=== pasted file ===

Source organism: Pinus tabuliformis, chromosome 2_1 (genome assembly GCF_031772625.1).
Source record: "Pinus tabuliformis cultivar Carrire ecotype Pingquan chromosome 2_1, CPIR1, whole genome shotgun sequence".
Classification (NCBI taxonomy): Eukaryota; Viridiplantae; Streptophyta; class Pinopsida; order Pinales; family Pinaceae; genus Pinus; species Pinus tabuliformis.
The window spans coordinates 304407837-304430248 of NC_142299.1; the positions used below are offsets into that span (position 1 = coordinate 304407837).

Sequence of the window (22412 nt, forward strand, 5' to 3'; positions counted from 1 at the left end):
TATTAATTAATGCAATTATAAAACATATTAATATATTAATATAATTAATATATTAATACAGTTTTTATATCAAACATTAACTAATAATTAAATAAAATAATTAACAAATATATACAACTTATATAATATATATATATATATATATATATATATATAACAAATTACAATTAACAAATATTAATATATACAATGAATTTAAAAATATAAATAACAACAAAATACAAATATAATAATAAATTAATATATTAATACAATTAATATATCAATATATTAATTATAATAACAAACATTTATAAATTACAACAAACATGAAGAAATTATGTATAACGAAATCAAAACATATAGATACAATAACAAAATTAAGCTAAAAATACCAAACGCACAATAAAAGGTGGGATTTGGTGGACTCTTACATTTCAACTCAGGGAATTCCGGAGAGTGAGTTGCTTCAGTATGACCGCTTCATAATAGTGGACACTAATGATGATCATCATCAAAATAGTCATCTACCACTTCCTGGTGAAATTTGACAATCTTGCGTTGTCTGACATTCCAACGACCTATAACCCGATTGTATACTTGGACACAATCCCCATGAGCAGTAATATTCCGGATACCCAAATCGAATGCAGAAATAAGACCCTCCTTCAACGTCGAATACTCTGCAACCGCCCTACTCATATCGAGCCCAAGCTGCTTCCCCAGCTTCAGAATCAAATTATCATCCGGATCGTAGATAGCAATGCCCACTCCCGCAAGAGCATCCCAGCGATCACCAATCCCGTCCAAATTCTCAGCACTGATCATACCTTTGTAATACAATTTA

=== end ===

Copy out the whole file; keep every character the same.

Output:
Source organism: Pinus tabuliformis, chromosome 2_1 (genome assembly GCF_031772625.1).
Source record: "Pinus tabuliformis cultivar Carrire ecotype Pingquan chromosome 2_1, CPIR1, whole genome shotgun sequence".
Classification (NCBI taxonomy): Eukaryota; Viridiplantae; Streptophyta; class Pinopsida; order Pinales; family Pinaceae; genus Pinus; species Pinus tabuliformis.
The window spans coordinates 304407837-304430248 of NC_142299.1; the positions used below are offsets into that span (position 1 = coordinate 304407837).

Sequence of the window (22412 nt, forward strand, 5' to 3'; positions counted from 1 at the left end):
TATTAATTAATGCAATTATAAAACATATTAATATATTAATATAATTAATATATTAATACAGTTTTTATATCAAACATTAACTAATAATTAAATAAAATAATTAACAAATATATACAACTTATATAATATATATATATATATATATATATATATATAACAAATTACAATTAACAAATATTAATATATACAATGAATTTAAAAATATAAATAACAACAAAATACAAATATAATAATAAATTAATATATTAATACAATTAATATATCAATATATTAATTATAATAACAAACATTTATAAATTACAACAAACATGAAGAAATTATGTATAACGAAATCAAAACATATAGATACAATAACAAAATTAAGCTAAAAATACCAAACGCACAATAAAAGGTGGGATTTGGTGGACTCTTACATTTCAACTCAGGGAATTCCGGAGAGTGAGTTGCTTCAGTATGACCGCTTCATAATAGTGGACACTAATGATGATCATCATCAAAATAGTCATCTACCACTTCCTGGTGAAATTTGACAATCTTGCGTTGTCTGACATTCCAACGACCTATAACCCGATTGTATACTTGGACACAATCCCCATGAGCAGTAATATTCCGGATACCCAAATCGAATGCAGAAATAAGACCCTCCTTCAACGTCGAATACTCTGCAACCGCCCTACTCATATCGAGCCCAAGCTGCTTCCCCAGCTTCAGAATCAAATTATCATCCGGATCGTAGATAGCAATGCCCACTCCCGCAAGAGCATCCCAGCGATCACCAATCCCGTCCAAATTCTCAGCACTGATCATACCTTTGTAATACAATTTA